Disabled and elderly residents are being forced to live in a ‘house of horrors’ in Kirkby.
Ceilings falling down, water in light fittings, first aid kits and lifeline buttons locked away out of reach and electricity boxes bursting into flames are just a few of the long list of problems residents at Nuncar Court say they are facing.
The housing caters for those over 60 or have disabilities.
But after years of problems the close-knit community have had enough of living in - what they have dubbed a ‘house of horrors’ or ‘cut-throat corner’.
And despite a five year battle with Ashfield Homes, they say nothing has been done.
Colleen Cooper (54), who lives there with her 62-year-old husband Peter, said: “Things are absolutely disgraceful. It is a complete house of horrors. Everything that can go wrong has gone wrong and I feel we are being left to deal with the consequences and nothing is being done to help us.
“I fear that is going to take a death or serious injury before anything is seriously dealt with, and by then it will be too late.”
Her husband - who suffers with a serious heart condition - had a heart attack after clearing snow from the communal car park several winters ago.
Mrs Cooper said: “We had asked so many times for the snow to be cleared so that emergency vehicles could get in if needed. But they say it wasn’t their responsibility. So my husband did it himself but had a heart attack while doing it.”
She called Ashfield Homes but it said it wasn’t its responsibilty.
“The day after Peter was taken into hospital, they sent someone out to clear the rest of the snow,” she said. “If it wasn’t their responsibility why did they then come and sort it?They should have done it in the first place before Peter had a heart attack. It’s totally unforgivable.”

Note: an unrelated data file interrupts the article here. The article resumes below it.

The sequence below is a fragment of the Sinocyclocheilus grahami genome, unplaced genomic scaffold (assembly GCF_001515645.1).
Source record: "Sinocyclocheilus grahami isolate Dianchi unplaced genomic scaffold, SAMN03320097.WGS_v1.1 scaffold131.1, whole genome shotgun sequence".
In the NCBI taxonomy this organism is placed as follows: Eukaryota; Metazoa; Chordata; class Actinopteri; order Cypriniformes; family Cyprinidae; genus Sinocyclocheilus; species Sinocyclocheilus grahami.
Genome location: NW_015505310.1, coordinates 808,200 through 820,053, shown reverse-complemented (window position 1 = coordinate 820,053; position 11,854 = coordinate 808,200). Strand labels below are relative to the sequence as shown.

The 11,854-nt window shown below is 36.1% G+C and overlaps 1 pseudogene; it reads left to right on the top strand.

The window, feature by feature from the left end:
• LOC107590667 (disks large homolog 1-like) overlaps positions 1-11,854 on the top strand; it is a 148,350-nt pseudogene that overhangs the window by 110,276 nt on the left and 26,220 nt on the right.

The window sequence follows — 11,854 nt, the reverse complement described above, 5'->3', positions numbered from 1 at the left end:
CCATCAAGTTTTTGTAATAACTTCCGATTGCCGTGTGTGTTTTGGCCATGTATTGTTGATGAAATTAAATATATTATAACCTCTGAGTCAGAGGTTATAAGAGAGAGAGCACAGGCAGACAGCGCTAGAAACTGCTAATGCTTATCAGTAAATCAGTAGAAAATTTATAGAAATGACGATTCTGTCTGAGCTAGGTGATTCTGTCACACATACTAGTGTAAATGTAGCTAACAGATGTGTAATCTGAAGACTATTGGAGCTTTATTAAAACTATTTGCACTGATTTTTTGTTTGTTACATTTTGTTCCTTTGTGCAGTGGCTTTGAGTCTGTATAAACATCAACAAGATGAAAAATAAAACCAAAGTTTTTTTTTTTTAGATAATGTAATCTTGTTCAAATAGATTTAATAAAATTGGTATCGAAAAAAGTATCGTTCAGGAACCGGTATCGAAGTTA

Paul Bingham, director of asset management for Ashfield Homes Limited said: “We held meetings with tenants in July and September 2014 to discuss service delivery, however, no repair issues or formal complaints were raised at this time.
“Our customers remain at the heart of our service delivery and one of our senior managers visited Nuncar Court on the 4th November 2014 to listen to our customers views.
“We will continue to engage with our customers to further investigate the issues they have now brought to our attention as we are committed to ensure we deliver services focused on our customers views.”
Disabled resident Ann Wright (72) was recently trapped in a lift for over an hour before anyone came to her rescue. She said: “It was terrifying. I pressed the help button and Ashfield Homes said they would get someone to help. But it took over an hour for a maintenance man came and they never got back to me to tell me someone was on their way. It was so cold in there and I am claustrophobic, so I was petrified. “Nobody ever came out to see me afterwards to make sure I was ok. I think it’s unacceptable.” She eventually had to be lifted out from the lift. But now is too scared to use the lift so struggles down the stairs. She thinks the emergency contact should be linked directly to maintenance to reduce time in the lift. Two other residents have also been stuck in the lift. She added: “It’s ridiculous that it doesn’t go straight to the maintenance, it would reduce the time I was in there. Even the guy himself said it would save time.”
ASHFIELD HOMES SAYS: “We have received three reports over the past 12 months associated with a faulty lift. On each occasion the lift’s alarm/communication system has been activated and our 24-hour Support Centre have contacted our lift specialists who have attended on each occasion within 1 hour. The lift communication system can be utilised at any time by persons inside the lift to talk with our Support Centre Officers who are able provide support and assurance and if necessary contact the emergency services at any time.”
See this week’s Chad for more about the home and the response from Ashfield Homes.